In 2016, Pulse reported Virgin Care won a £17m per year contract for delivering adult community health services in NHS Guildford and Waverley CCG and also clinched contracts worth £65m to provide urgent care services in West Lancashire.
Reports by The Guardian highlight that Virgin now hold at least 400 contracts in the public sector, from dementia care for the elderly, to healthcare in prisons and immunisation in school programmes.
"With the spectre of Carillion still haunting the public sector, the select committee needs to urgently examine whether the NHS and taxpayer is getting value for money from Virgin Care accumulating so many health service contracts".
One particular movement has caused concern amongst campaigners, whereupon Virgin won a £2m settlement from NHS trusts after taking action over a children's services contract.
Sara Gorton, the head of health at the trade union Unison, said: "The company has been so keen to get a foothold in healthcare, it's even been prepared to go to court to win contracts, moves that have cost the NHS dearly".
"While the NHS remains dangerously short of funds, taxpayers' money shouldn't be wasted on these risky experiments in privatisation".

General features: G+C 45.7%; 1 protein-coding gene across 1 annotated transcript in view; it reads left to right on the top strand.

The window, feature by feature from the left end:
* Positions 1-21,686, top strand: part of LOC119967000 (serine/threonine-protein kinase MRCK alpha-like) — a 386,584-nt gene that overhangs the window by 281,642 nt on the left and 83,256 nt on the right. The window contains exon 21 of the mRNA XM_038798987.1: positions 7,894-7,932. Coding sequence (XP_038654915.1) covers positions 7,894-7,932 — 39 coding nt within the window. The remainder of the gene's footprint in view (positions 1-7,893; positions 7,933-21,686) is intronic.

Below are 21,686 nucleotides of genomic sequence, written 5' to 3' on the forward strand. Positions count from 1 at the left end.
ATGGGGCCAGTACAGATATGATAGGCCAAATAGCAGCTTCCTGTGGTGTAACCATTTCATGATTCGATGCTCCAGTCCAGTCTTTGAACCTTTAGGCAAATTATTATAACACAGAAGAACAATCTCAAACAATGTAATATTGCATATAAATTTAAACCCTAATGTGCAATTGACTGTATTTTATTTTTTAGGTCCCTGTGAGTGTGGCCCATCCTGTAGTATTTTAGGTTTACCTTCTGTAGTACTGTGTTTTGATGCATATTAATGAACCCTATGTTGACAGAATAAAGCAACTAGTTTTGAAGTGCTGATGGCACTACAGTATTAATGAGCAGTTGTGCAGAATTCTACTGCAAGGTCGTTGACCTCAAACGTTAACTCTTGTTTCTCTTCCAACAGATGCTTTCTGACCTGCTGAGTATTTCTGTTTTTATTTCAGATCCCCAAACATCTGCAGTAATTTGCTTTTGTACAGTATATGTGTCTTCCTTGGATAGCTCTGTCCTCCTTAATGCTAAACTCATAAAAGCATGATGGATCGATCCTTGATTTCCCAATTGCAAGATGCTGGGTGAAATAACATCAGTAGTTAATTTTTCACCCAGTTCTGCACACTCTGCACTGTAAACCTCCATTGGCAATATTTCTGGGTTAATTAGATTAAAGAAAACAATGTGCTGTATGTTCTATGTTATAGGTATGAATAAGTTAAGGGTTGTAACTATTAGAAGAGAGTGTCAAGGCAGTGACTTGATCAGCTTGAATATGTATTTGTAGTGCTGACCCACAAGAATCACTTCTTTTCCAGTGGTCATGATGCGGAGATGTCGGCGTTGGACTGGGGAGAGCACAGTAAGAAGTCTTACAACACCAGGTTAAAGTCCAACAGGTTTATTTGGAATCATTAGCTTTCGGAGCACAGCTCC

Guardian analysis reveals the way the company that began selling records in the early 1970s has diversified in a bewildering way over recent years.
A contract with NHS England to give school flu jobs in Devon.
A Department of Health and Social Care spokesperson said that private sector spending by the NHS "remains proportionally low" as spending on the NHS has increased.
Virgin's first foray into healthcare was in 2008 when it announced plans for six branded clinics offering a range of services.
Since then, Virgin Care Services Ltd has bid for - and won - dozens more.
Sarah Carpenter, head of health at the union, said: "The Commons health and social care select committee should investigate how Richard Branson's Virgin empire has gobbled up almost £2bn of NHS contracts in the last five years".
That deal netted Virgin and its partner Stagecoach £117m in government payments in 2016-17.
"After the biggest funding squeeze in NHS history it is essential that every penny is going to frontline services and to improving patient care, rather than padding out private profits".